I followed behind Kathy, Pauline, and Susan. Saundra was behind me. Kathy and Pauline were practicing deep breathing techniques. Susan squeezed the manila folder in her left hand, her right remaining at the base of her throat. From the side her expression seemed to float. The fluorescent lighting behind the steel door unveiled the rings under her eyes like crushed, smeared charcoal. We moved into a lengthy hall. The cement floors held small elliptically placed drains in the center. The white tile walls contained a stripe of pale green running down the middle.

“Look at that,” said Kathy. She directed Pauline to what appeared to be a steel gurney against the wall by the door of an empty office.

“My God,” wheezed Pauline.

“Can you imagine?” said Kathy.

“I’m just covered in chills,” said Pauline, wooden bracelets rattling on her wrists. “I just got a great idea for a new scene in my novel.”

Oh, share it with me at Starbucks at lunch…I’ve got one too.”

Dr. Carter led us into a room on the right with benches. A few lockers lined the walls. He asked that we put on protective clothing before we enter the morgue. He showed us a rack of lab coats and boxes of latex gloves in different sizes. He said he would return in a few minutes to take us into what he called the Remains Room.

We all got dressed. Kathy went through three different boxes of gloves until she grudgingly settled on a pair of large ones. Dr. Carter returned and led us back down the hall to another steel door behind which was the Remains Room. Inside the walls were dark gray with lamps hanging from various points in the ceiling. Six gurneys filled the space, each at a different angle as if they had been wheeled into the room and left abruptly. The one closest to us was covered with a green cloth, vague shapes pushing up underneath it. We stood clumped on one side of the gurney. Dr. Carter stood on the other side facing us.  He drew back the cloth.

“This came in yesterday,” he said, arms casually at his sides.

No one made any sound. He spoke as if he were discussing an artifact, furniture. On the gurney was a severed head. Blond hair lay around it like stained, tattered plastic. The skin looked rubbery like dried egg. The stump of neck looked chewed. The jaw hung slack, lips curled. I noticed the eyes. The lids looked stopped in action as if she couldn’t decide on something.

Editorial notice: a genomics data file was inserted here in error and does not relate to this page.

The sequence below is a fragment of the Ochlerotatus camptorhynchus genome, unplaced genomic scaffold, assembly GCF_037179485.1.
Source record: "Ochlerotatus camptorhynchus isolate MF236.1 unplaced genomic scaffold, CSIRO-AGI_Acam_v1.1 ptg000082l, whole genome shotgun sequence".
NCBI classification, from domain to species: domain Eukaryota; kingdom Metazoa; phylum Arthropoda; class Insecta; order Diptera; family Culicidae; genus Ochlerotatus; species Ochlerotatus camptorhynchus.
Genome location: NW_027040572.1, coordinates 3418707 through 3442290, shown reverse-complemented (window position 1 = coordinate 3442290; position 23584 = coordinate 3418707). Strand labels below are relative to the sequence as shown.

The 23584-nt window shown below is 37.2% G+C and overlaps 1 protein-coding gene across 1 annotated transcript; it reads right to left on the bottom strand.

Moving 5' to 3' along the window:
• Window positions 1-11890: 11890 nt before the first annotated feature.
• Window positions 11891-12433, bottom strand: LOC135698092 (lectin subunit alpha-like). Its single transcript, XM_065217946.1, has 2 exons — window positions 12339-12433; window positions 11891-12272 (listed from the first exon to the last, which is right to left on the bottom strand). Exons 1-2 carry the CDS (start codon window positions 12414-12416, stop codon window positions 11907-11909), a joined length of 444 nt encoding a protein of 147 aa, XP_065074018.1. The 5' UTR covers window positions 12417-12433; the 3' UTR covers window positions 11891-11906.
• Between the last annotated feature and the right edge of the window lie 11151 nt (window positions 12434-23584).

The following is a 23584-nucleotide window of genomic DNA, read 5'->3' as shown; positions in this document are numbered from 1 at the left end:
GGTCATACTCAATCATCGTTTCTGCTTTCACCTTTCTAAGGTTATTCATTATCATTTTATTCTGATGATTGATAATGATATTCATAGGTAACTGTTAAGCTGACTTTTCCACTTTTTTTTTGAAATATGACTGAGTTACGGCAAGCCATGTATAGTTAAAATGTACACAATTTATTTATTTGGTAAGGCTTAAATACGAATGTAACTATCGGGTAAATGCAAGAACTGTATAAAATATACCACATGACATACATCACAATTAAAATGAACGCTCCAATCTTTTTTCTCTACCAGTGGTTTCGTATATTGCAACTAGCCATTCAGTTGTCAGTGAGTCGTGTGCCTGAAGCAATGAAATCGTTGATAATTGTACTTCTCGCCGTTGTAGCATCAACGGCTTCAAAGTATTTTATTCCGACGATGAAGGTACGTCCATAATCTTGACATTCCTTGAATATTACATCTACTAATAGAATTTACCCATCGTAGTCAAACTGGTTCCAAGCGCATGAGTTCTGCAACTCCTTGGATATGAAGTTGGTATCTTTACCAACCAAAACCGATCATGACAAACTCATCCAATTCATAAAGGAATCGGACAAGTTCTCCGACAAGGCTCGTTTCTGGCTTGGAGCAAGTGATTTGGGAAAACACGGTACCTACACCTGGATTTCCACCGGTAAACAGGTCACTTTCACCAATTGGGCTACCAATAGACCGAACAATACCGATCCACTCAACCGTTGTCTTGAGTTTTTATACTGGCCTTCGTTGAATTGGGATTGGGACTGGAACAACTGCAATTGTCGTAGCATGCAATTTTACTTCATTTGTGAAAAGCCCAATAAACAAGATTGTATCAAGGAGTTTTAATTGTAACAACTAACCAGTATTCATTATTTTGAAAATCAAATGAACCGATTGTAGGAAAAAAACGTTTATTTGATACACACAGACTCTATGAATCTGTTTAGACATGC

“This one was found on the river bank off of the highway,” he said. “Since then we’ve discovered other parts, which we believe to be her. She hasn’t been identified, yet.”

“You mean, she has no name?” asked Kathy.

“We call her Jane,” said Dr. Carter. He pulled the cloth back over the head.

He led us to the other gurneys, one after the next, pulling back each cloth to reveal another set of parts, unrecognizable; forms, shapes, people at one time.

“I’ve got my mind on one thing,” whispered Kathy to Pauline. “Green tea frappucino.”

“Oh, I know,” said Pauline.

Dr. Carter looked up at them then continued speaking. We stood before the last body, a burn victim. The limbs looked shrunken, bent. The torso seemed elongated. It was so black no part was distinguishable from another until we got closer. Black triangles over the head were the arms, the knees pulled upwards, as if trying to block something.

“This one,” said Dr. Carter. “This is a ten year-old boy. He was locked in a shed by his mother, which she burned to the ground. He crawled out of it, somehow, and died a few feet away.”

Everyone listened as Dr. Carter discussed various terms and techniques. The shape before them was just a shape.

When everyone left the morgue for the day I drove to my mother’s house. My sister’s Lexus filled the driveway, gleaming. I drove on, past the house, to the highway, to my home. I wanted Sarah to be there. But when I arrived the condominium was empty. I threw down my things and walked to the bedroom where I sat on her side of the bed. The smell of her was strong. I stared forward at the balcony doors, through the tiny gaps in the blinds. I watched the movements between them, trees motioning back and forth; fluttering green light on the backs of my hands.

My son didn’t have a name. I didn’t get that chance. I had waited too long and someone took him. I only got seven months. Whoever took him, what name would they give to him? Would he know, somehow, perhaps intrinsically, that it wasn’t the name that was meant for him? The name that was meant for him was from me and I didn’t have it.